2. Reminding employees why they work there: Every opportunity to contribute in service of the core values of a brand is a reminder for why an employee works there and a chance to deepen the bonds. These factors impact employee retention, satisfaction, and productivity, all of which offer bottom line benefits to the company.

3. Connecting the company with its community: By witnessing the impact of their programs on people’s lives, employees come to understand the importance of the values, quality and reputation of the company in its category and marketplace. This in turn inspires them to defend the brand to promote the company and become a passionate advocate for the brand.

Edelmans Trust BarometerIf we return to Edelman’s Trust Barometer Report we discover these results are more important than ever because consumers now trust employees more than a CEO, academic, or media spokesperson in terms of building trust.

In this light, Target’s commitment to education is not only significant and impactful on the lives of students, but also reveals the benefits of listening to what your community needs and giving employees the chance to fulfill it. As both the company and community benefit, trust is built and loyalty established that will pay dividends over the long-term for the company and the lives of countless children.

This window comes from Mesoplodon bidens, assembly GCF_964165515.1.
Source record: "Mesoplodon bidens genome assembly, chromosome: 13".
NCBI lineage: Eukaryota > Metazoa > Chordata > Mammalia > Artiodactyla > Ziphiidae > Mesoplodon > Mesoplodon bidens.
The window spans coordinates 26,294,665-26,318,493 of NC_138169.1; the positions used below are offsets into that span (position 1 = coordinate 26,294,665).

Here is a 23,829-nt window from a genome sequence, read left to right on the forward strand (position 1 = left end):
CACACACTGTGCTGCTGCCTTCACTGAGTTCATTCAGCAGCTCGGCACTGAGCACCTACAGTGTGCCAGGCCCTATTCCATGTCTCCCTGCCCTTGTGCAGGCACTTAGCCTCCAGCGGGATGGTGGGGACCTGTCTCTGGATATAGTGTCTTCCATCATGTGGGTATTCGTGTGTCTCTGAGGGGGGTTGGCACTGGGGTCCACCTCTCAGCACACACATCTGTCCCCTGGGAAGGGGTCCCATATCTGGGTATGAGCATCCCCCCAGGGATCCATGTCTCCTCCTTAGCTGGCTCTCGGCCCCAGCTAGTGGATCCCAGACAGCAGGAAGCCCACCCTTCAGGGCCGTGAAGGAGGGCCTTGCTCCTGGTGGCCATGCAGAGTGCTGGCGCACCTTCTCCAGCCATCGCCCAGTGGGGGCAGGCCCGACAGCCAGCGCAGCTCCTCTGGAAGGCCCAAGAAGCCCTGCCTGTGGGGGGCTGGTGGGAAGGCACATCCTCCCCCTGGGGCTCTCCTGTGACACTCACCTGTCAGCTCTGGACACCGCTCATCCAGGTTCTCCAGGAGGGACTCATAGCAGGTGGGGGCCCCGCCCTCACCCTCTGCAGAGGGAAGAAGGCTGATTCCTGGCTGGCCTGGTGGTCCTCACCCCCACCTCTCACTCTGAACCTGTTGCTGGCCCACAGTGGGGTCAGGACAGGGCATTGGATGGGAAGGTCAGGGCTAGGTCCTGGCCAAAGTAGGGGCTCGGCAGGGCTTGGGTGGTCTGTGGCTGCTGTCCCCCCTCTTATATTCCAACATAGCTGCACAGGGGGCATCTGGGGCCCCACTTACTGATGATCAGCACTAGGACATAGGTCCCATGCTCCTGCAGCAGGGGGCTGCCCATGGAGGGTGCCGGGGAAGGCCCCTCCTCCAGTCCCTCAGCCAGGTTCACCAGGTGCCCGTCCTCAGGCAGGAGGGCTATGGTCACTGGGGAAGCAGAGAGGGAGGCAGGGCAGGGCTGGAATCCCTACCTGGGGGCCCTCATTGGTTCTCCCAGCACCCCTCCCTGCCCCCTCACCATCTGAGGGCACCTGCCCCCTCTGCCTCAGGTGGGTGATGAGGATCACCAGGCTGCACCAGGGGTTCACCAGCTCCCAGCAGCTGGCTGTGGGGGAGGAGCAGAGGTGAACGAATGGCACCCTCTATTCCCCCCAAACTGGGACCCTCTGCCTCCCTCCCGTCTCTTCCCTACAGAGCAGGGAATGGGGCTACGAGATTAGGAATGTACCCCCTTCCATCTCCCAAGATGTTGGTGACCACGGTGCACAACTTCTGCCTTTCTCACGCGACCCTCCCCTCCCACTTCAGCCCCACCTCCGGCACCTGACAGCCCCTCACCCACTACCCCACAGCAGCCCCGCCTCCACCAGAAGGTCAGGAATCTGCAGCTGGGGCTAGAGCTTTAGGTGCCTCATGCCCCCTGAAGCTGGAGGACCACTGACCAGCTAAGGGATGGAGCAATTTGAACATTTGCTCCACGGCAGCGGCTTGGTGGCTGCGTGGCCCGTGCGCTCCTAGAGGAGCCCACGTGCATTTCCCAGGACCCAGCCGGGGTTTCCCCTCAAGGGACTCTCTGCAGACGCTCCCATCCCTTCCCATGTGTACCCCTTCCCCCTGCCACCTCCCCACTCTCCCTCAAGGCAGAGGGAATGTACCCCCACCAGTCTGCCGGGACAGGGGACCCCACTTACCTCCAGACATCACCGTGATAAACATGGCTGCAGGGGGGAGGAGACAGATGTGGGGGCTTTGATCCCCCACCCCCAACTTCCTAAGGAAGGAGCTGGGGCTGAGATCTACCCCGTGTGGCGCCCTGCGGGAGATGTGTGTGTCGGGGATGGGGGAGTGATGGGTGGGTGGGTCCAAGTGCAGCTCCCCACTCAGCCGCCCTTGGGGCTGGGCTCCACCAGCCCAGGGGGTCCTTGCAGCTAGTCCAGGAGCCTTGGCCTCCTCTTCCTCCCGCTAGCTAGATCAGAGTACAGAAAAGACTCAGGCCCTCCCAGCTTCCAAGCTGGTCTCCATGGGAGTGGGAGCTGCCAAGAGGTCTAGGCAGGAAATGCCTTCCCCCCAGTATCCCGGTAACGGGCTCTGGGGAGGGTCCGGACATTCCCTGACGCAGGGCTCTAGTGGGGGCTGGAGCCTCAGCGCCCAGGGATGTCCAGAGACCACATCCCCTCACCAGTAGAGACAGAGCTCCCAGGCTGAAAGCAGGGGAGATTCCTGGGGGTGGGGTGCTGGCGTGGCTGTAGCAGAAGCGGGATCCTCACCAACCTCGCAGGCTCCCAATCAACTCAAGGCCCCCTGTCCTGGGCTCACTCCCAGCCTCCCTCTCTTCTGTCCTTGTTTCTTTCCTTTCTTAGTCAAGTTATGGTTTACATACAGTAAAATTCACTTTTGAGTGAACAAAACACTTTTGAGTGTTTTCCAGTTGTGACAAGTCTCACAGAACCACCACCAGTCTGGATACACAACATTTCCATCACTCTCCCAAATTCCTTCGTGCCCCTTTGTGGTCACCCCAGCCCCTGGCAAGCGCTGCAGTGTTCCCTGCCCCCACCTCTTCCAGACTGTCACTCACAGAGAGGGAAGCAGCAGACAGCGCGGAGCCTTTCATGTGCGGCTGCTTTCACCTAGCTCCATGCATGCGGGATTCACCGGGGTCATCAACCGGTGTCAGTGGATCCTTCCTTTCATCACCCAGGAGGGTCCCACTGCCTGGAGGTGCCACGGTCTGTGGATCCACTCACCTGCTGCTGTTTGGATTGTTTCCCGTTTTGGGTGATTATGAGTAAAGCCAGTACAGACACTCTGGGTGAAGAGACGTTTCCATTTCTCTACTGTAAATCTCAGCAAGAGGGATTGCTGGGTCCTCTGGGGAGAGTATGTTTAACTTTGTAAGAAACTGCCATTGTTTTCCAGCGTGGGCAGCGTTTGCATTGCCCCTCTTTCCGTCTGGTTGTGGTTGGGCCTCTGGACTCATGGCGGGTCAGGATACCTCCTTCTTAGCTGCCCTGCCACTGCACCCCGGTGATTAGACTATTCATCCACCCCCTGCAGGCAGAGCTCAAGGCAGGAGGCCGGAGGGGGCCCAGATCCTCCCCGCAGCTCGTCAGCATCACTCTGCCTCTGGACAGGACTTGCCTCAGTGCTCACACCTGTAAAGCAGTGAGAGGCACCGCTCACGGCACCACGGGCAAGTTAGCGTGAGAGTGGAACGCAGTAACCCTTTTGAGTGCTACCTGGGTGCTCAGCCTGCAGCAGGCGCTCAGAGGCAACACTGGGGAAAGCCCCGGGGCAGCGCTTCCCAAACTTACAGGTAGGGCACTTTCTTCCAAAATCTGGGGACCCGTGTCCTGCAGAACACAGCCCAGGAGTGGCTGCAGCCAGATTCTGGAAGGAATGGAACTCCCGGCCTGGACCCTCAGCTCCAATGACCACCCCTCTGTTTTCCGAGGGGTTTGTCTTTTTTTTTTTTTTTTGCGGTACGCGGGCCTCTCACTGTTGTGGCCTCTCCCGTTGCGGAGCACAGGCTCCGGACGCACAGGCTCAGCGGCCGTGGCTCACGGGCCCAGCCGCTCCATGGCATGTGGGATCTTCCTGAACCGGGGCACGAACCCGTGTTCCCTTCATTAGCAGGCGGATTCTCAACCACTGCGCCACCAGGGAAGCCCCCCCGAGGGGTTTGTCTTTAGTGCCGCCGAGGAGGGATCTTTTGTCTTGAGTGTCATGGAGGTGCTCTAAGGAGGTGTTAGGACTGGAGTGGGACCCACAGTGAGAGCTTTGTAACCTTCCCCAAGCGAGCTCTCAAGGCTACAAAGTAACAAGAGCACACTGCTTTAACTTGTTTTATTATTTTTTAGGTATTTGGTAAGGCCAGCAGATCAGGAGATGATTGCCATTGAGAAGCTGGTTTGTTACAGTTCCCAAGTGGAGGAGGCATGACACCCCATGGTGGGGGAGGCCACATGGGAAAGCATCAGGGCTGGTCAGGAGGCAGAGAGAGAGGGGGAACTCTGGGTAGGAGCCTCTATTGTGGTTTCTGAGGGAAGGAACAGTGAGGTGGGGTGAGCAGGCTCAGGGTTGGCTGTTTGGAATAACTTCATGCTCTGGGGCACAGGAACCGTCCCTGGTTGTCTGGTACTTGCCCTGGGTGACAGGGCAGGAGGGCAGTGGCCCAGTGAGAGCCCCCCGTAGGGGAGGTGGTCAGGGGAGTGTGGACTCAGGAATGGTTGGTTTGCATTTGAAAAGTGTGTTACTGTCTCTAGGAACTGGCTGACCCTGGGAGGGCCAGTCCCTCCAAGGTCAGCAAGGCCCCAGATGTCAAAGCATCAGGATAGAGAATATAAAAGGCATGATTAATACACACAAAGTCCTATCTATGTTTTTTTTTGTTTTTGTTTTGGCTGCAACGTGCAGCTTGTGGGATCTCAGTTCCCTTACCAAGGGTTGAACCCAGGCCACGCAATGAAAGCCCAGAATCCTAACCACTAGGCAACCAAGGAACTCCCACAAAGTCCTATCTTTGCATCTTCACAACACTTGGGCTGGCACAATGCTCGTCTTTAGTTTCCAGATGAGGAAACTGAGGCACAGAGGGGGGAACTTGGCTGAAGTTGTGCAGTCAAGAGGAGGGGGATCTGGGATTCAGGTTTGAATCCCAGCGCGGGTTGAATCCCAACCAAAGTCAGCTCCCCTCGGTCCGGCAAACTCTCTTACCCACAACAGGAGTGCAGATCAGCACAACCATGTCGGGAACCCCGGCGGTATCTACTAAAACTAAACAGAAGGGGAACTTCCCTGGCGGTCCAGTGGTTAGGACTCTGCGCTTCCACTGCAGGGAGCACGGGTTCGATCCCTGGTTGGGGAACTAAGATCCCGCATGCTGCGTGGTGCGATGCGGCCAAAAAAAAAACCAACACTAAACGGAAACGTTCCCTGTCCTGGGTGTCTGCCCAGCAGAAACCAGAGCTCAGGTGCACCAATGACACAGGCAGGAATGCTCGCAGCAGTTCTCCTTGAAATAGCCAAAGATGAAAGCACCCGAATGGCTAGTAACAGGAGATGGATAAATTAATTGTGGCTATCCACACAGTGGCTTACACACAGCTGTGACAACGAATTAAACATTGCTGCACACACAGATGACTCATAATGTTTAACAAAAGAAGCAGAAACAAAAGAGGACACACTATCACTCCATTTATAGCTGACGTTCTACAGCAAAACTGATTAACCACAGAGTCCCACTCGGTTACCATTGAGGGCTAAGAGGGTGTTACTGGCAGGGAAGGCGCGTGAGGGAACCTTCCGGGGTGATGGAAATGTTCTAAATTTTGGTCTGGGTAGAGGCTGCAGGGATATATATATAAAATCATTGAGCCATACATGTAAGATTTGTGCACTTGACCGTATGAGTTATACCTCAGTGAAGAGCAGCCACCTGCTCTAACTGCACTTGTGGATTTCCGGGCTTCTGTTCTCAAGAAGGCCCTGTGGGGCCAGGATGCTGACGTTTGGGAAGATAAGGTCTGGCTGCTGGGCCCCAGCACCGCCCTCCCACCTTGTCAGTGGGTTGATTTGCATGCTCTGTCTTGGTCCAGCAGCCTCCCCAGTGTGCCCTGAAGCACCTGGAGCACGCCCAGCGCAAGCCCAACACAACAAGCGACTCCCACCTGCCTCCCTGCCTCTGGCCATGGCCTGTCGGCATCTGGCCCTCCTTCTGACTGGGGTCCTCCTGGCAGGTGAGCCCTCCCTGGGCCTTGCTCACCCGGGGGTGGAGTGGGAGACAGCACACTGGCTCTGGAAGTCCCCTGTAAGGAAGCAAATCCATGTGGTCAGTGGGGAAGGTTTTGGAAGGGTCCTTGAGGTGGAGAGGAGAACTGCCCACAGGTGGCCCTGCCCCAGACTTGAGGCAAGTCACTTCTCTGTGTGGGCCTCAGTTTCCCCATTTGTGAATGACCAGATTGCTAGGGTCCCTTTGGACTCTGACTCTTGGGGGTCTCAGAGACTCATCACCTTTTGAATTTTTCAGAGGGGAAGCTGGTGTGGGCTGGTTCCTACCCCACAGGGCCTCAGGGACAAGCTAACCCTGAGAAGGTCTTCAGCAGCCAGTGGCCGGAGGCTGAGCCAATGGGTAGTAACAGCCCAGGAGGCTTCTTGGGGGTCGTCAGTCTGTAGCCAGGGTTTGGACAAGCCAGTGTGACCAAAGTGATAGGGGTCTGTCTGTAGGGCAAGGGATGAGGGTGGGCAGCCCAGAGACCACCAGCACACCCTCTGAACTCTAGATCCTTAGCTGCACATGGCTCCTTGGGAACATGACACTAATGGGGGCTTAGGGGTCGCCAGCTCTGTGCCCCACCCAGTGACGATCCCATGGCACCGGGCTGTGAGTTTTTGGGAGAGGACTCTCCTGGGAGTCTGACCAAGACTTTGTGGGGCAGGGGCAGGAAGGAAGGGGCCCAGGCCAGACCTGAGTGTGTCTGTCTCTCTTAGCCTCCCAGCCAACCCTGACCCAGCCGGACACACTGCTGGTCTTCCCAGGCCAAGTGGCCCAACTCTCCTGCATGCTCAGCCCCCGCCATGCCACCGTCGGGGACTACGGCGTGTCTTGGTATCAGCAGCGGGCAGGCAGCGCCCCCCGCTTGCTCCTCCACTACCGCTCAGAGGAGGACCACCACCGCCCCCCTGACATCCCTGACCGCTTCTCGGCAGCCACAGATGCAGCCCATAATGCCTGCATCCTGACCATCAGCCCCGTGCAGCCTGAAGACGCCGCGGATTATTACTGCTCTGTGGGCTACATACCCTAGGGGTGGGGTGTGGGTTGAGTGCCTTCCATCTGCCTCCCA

Join us Oct 7-8 at the 2014 We First Brand Leadership Summit for two days of hands-on training on how to define, frame and share a brand story that empowers your company to lead business, shape culture, and inspire communities.

READ MORE FROM SIMON MAINWARING!

3 responses to “How Target Built a Brand Story That Benefits Employees, Customers, and Community”

  1. @mikeriddell62 says:

    Another excellent article. All that’s really missing is an easy to understand metric for ‘social impact’. If we had that we could measure, celebrate and reward its production.

  2. Simon Mainwaring says:

    Exactly Mike. This is where working with NGO’s and non-profits is so vital as they understand the impact so well and then collaborating on what success looks like. Sometimes it’s raising awareness. Sometimes its the number of books donated. And then it’s critical to report that impact back to all those who contributed.

  3. @mikeriddell62 says:

    What we the people are demanding but no-one yet is providing, is a non-proprietorial way to distinguish good marketing from good business. Proprietorial versions are just irrelevant to those of us who represent communities – and plus, there’s ‘nothing in it for us’.

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Simon Mainwaring

Reading Time: 1 minutesSimon Mainwaring is the founder of We First, a leading brand consultancy that provides purpose-driven strategy, content, and training that empowers companies to lead business, shape culture, and better our world.